Posted by: kk | August 7, 2007 2:20 PM | Report abuse

kk --
27 mos. is pretty close. Another thought is a "spa" day (either before or after). I still think the meals are a good idea -- it will make life a little easier if you can throw a homecooked meal from the freezer into the oven or microwave on a harried night.

My friends daughters are 5 years apart and she was amazed at what had changed. She didn't have another shower, but did get a double stroller (front/back, not side by side -- they're tough to manuever) and new carseats (esp. after 5 years). And because the first was born in November and the second in May, new clothes because she had different sizes at the different seasons. Good luck!

Posted by: WDC | August 7, 2007 2:37 PM | Report abuse

WDC, you seem disappointed that you attended your own baby shower-- do i have that right? I don't understand-- what is the problem? i would think that an infant would love to be held and cuddled and fussed over and that the guests would enjoyplaying with the baby. My baby shower was just a couple of weeks before the baby was born and I was happy with it, but if the baby had come early, I'm sure I still would have enjoyed the shower.

Posted by: Jen S. | August 7, 2007 2:54 PM | Report abuse

Um, how could I be disappointed? I was probably a month old when it happened. Poinsettas were the gift that year -- one of my favorite baby pictures is me sitting in the infantseat surrounded by the red pointsettas.

It does stink to have a birthday so close to Christmas (we're talking 5 days before) -- think of birthday presents wrapped in Christmas paper, "combined" gifts, the "I'm sorry I forgot it was your birthday since I got too wrapped up in the holidays" excuses, lots of sweaters, lots of holiday sweaters, having to plan three parties (okay that's not THAT bad) since the house I grew up in couldn't accommodate my father's family, my mom's family, and my friends inside all at once, etc. The worst is that if I didn't get something I wanted for my birthday and then I didn't get it for Christmas, I wasn't getting it! When you're a little kid, that's frustrating. Now, I just buy it myself!! :0)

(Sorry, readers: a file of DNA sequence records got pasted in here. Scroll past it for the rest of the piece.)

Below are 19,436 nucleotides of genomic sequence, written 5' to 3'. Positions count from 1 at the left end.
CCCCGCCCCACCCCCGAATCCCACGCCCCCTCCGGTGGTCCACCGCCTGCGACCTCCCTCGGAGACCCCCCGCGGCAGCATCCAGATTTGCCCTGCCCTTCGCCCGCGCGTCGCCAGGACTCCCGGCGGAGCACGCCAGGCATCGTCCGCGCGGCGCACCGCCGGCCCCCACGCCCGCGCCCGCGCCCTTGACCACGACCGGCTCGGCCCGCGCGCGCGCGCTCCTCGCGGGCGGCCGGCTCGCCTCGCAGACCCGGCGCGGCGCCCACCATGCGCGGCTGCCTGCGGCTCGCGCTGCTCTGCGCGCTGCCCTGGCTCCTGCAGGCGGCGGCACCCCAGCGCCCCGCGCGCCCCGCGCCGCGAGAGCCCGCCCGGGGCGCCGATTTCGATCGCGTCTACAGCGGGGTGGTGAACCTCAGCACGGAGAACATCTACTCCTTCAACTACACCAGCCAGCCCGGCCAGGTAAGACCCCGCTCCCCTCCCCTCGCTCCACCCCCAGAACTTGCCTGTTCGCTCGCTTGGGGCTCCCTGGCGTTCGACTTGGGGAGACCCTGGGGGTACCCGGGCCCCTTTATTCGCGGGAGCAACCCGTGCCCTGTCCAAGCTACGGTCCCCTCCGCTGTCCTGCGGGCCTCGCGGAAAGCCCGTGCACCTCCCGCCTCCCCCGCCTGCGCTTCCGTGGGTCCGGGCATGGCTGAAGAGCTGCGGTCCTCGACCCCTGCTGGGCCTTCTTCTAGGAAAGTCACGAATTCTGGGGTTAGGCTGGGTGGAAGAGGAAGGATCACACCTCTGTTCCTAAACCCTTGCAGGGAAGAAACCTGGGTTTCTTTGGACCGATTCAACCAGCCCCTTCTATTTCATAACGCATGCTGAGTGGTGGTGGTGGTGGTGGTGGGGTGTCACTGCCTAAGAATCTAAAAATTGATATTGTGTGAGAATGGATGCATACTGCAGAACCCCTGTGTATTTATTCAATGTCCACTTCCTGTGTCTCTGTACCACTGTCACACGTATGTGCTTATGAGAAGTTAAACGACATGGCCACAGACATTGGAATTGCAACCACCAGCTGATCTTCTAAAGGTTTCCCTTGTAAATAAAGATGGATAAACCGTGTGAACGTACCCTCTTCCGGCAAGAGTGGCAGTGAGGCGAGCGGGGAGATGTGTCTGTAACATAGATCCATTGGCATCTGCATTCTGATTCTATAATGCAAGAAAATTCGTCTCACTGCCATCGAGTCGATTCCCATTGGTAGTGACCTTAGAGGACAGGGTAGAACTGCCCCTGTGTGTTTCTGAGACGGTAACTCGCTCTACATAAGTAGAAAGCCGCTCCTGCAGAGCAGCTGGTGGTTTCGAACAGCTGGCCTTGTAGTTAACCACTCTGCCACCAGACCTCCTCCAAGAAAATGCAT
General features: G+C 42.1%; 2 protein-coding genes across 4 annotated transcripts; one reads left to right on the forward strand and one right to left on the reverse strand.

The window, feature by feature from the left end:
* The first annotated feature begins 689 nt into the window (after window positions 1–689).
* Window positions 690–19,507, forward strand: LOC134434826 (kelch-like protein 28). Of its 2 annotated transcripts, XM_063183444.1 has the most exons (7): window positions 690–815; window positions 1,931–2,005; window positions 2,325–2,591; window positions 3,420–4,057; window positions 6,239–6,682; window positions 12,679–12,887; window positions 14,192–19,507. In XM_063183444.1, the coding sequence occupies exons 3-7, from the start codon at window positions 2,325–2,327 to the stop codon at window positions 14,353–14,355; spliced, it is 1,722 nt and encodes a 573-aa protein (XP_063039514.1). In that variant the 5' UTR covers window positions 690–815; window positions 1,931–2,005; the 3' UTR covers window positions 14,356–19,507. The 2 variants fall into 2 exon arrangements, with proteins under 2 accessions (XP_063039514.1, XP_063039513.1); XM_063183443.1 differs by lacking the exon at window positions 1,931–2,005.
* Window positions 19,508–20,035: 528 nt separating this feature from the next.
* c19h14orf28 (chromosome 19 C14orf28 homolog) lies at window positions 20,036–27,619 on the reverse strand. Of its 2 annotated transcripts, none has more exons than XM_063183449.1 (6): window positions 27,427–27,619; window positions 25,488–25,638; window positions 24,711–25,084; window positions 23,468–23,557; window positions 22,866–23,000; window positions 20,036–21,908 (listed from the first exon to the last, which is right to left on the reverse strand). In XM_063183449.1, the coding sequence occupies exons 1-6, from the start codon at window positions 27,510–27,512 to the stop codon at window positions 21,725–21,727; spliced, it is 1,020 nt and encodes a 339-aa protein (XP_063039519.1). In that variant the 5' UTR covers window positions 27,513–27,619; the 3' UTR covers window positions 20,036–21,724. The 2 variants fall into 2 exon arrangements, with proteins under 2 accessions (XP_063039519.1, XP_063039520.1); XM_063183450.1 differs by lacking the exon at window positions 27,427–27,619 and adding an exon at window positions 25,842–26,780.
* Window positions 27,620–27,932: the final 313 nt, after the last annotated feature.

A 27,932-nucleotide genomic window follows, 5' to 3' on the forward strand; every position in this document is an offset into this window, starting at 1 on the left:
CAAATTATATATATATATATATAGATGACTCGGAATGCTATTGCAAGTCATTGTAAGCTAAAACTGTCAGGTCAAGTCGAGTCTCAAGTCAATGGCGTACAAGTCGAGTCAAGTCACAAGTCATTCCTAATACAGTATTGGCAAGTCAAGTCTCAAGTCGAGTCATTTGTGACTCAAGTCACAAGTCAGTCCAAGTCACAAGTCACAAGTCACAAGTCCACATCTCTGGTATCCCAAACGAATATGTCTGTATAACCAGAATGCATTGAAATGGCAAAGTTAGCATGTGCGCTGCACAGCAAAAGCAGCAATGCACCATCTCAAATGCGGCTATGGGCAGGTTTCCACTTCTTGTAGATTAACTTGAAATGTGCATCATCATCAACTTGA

Okay, this heat has made me grouchy!!!

Posted by: WDC | August 7, 2007 3:13 PM | Report abuse

WDC- That does suck. My brother was born on Dec 20th, too. I'm glad my daughter was a week late, just so her birthday would be a touch more past Christmas. It's Jan 12. I was progressing in Dec so well that they thought she'd come before the new year. Phew.

Posted by: atb | August 7, 2007 3:23 PM | Report abuse

OK, I get it-- it wasn't so much that you were at your shower as that you were surrounded by Christmas stuff and have been ever since for your birthday.

I'm actually a rather superstituous soul and secretly prefer showers/ welcome home party, etc. after the baby is born.

Posted by: Jen S. | August 7, 2007 3:25 PM | Report abuse

i can't believe you kept only 8 to 10 onesises. my son could go through that many in a day. when my son was an infant he could spit up and/or poop like there was no tomorrow. i had probably 50 onesises & i made sure i used every single one of them before i did laundry. another 20 - 30 outfits would have been wonderful.

i want to add my disgust at the sizing of children's clothes. i had a favorite brand; miniwear which i like because they fit and weren't overly cutesy. there was another brand i liked but they made the head holes in their clothes way too small so i didn't buy too many. the brand that fit my son the best were carters which i hated due to their overly cutesy designs.

Posted by: quark | August 7, 2007 3:27 PM | Report abuse

Sizing issues are a common occurance.
DD age 5 1/2 is barely into her 5 jeans (not enough tummy) but yet wears a 5 dress. A lot of her friends already wear 6x.

She lived in her two preemie onsies and she was not premature just small. I have